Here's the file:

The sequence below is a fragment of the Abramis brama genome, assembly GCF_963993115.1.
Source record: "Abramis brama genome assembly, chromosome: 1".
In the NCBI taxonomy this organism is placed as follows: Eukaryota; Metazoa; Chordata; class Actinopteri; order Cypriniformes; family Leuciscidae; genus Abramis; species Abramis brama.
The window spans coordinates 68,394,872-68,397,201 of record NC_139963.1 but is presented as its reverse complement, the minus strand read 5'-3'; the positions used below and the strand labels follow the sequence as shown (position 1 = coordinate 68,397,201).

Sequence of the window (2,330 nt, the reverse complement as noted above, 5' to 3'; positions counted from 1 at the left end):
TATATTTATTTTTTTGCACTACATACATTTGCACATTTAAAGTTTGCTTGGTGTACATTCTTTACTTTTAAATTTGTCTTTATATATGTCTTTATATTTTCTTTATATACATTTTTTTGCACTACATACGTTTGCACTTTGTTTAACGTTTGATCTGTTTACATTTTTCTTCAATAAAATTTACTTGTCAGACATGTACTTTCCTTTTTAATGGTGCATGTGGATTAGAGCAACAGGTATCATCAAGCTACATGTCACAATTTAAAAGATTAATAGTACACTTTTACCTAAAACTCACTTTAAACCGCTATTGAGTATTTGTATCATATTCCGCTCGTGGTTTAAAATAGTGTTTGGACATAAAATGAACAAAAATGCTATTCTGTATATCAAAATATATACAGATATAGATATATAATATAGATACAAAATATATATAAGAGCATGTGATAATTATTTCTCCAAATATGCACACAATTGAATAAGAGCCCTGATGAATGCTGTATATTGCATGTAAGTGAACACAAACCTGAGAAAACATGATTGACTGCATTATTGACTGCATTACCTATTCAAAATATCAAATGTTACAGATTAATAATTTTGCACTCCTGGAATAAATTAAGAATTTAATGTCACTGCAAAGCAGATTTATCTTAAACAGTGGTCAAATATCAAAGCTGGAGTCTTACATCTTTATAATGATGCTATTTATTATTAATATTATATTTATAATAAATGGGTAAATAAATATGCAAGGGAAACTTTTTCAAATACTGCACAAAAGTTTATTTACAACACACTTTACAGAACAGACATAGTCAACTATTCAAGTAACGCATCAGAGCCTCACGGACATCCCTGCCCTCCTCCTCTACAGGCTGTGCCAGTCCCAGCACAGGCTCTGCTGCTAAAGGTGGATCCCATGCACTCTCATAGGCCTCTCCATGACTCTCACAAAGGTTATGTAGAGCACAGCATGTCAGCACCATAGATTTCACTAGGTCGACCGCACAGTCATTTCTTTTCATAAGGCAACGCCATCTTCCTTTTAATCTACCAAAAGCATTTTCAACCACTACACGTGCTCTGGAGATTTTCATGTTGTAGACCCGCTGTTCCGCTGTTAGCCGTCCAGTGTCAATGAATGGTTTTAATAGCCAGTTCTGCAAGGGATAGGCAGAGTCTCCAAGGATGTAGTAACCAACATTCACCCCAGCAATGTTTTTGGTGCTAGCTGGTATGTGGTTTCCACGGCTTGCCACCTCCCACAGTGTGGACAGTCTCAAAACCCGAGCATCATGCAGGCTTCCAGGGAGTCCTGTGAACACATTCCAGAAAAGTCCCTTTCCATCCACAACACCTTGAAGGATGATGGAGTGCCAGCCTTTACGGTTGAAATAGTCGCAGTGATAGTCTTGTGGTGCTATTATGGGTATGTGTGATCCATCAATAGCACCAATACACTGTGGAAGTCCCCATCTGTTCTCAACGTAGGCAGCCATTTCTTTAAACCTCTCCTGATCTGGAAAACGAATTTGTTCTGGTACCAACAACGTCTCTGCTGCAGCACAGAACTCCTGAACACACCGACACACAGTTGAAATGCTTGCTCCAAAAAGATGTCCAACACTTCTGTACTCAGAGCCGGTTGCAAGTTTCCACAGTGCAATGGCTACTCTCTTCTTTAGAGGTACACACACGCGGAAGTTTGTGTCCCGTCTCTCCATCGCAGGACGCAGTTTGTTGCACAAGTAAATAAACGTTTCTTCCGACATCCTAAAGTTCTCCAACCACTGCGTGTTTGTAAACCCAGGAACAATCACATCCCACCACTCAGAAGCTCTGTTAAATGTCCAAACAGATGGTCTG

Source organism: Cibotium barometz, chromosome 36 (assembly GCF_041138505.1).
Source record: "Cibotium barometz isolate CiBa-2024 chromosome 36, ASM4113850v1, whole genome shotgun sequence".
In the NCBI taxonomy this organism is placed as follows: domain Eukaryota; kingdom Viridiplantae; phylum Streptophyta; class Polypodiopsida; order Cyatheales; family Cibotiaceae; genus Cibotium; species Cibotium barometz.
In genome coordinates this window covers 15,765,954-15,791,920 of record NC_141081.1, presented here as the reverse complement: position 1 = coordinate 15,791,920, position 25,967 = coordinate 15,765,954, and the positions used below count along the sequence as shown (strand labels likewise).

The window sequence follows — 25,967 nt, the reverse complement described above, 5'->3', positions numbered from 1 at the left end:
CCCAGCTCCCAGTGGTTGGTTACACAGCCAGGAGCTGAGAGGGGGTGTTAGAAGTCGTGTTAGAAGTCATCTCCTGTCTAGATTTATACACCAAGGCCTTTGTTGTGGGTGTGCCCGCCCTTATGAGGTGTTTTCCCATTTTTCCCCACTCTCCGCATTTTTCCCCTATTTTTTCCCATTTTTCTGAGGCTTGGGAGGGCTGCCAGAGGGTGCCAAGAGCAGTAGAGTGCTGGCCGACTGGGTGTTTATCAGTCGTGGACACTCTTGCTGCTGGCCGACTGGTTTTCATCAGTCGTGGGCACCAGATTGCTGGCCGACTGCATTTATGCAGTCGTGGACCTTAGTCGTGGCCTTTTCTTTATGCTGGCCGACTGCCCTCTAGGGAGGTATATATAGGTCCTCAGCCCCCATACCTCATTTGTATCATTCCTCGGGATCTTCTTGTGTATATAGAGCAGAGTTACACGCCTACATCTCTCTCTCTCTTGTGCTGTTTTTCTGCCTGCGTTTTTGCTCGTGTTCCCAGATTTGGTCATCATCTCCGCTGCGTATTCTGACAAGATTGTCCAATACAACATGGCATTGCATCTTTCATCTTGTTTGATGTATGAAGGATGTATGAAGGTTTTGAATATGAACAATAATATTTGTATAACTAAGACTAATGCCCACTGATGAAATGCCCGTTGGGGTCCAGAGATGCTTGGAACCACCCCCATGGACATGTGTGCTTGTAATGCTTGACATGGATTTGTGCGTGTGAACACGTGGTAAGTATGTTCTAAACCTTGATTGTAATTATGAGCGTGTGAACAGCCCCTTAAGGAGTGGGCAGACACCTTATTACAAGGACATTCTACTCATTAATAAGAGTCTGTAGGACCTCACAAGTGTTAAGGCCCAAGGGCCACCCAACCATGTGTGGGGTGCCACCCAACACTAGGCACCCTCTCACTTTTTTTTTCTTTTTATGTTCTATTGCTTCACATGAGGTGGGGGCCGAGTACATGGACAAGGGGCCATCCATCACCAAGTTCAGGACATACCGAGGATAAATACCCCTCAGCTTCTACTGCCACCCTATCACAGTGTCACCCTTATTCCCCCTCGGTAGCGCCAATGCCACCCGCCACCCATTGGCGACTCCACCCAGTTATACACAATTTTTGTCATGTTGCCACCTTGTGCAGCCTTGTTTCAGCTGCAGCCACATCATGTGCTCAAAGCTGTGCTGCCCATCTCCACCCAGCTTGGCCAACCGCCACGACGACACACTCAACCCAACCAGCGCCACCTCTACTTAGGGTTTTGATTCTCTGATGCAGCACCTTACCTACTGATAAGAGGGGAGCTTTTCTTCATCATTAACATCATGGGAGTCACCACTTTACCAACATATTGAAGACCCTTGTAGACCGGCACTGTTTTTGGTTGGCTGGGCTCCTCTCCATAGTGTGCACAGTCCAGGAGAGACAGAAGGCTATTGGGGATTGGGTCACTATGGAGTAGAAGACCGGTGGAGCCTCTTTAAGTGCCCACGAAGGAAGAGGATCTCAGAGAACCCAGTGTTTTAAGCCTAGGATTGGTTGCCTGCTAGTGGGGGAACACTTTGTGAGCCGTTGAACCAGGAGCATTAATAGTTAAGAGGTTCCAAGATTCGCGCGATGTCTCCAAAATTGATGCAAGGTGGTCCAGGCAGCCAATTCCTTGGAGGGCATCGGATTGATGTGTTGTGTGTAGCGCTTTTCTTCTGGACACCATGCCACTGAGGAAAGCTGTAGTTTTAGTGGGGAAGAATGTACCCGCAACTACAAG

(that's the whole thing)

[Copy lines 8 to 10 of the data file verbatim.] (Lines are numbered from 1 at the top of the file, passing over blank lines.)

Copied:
Source record: "Cibotium barometz isolate CiBa-2024 chromosome 36, ASM4113850v1, whole genome shotgun sequence".
In the NCBI taxonomy this organism is placed as follows: domain Eukaryota; kingdom Viridiplantae; phylum Streptophyta; class Polypodiopsida; order Cyatheales; family Cibotiaceae; genus Cibotium; species Cibotium barometz.
In genome coordinates this window covers 15,765,954-15,791,920 of record NC_141081.1, presented here as the reverse complement: position 1 = coordinate 15,791,920, position 25,967 = coordinate 15,765,954, and the positions used below count along the sequence as shown (strand labels likewise).